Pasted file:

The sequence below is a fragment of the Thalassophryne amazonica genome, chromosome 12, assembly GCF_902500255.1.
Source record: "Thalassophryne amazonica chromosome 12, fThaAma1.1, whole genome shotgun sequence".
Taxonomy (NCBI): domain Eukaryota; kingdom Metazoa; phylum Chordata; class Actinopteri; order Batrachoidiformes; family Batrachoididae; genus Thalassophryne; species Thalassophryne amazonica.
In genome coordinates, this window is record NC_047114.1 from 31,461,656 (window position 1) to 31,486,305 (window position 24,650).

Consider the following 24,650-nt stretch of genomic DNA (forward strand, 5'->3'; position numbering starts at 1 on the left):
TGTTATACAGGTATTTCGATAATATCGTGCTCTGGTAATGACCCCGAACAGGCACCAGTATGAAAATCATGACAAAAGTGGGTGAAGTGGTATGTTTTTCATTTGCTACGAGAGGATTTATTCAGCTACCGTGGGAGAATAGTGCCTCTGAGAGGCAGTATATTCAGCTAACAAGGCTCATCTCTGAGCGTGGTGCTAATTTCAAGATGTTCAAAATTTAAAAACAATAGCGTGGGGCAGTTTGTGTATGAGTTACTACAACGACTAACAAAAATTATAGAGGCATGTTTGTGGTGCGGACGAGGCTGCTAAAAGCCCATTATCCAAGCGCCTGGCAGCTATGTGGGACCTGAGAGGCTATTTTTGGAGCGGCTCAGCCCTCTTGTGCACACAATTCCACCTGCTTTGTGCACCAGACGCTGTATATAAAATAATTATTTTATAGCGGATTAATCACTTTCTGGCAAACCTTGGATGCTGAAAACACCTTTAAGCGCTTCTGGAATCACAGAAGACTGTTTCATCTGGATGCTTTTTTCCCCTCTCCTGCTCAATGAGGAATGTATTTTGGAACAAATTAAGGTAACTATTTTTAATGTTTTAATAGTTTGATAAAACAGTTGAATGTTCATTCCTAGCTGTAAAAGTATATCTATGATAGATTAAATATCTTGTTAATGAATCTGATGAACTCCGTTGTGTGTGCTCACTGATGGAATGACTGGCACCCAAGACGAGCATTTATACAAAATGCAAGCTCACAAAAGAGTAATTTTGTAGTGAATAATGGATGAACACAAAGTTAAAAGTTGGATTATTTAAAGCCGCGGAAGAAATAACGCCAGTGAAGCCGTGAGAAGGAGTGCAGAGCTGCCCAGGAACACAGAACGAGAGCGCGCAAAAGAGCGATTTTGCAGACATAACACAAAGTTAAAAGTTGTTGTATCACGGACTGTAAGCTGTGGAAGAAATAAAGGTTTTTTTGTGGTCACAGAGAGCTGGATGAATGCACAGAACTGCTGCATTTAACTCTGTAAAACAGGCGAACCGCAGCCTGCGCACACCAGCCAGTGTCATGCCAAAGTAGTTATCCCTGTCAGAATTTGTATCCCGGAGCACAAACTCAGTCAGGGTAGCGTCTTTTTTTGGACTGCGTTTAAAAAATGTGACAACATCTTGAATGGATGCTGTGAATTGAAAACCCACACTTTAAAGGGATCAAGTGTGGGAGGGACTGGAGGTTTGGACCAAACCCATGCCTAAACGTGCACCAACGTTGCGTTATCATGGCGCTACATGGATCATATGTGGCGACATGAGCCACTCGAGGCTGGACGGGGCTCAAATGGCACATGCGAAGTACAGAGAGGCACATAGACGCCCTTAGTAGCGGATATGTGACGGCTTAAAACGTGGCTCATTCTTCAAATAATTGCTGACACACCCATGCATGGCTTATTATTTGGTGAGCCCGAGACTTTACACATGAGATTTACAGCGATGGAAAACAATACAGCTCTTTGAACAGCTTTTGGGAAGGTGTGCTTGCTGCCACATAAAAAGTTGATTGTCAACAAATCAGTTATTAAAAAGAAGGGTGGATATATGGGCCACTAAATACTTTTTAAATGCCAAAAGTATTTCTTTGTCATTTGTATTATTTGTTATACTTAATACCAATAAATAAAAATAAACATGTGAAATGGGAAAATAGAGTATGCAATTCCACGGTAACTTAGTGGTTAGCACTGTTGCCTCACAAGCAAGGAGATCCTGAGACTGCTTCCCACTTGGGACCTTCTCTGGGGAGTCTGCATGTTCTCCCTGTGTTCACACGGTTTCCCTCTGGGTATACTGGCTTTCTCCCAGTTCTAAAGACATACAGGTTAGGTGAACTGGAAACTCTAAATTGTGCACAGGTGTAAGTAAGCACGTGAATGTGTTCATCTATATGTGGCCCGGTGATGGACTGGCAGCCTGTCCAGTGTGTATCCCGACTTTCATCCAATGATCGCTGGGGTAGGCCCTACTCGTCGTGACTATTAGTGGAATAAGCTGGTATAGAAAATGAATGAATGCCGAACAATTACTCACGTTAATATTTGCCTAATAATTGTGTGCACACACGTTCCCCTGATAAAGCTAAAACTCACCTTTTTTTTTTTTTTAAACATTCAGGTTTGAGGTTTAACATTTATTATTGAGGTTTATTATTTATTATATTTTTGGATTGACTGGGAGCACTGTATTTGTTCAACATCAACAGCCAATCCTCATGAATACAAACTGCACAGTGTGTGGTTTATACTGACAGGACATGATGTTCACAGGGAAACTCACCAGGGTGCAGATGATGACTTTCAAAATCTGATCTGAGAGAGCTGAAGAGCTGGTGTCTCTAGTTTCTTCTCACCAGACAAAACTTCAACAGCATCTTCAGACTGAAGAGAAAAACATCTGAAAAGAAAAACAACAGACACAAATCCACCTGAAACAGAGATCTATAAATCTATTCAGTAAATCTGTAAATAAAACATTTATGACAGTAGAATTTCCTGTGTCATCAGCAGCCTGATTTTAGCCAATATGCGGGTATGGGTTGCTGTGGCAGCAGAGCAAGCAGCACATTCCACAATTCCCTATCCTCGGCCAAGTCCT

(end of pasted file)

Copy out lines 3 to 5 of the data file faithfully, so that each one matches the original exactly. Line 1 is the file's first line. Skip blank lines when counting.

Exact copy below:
Taxonomy (NCBI): domain Eukaryota; kingdom Metazoa; phylum Chordata; class Actinopteri; order Batrachoidiformes; family Batrachoididae; genus Thalassophryne; species Thalassophryne amazonica.
In genome coordinates, this window is record NC_047114.1 from 31,461,656 (window position 1) to 31,486,305 (window position 24,650).

Consider the following 24,650-nt stretch of genomic DNA (forward strand, 5'->3'; position numbering starts at 1 on the left):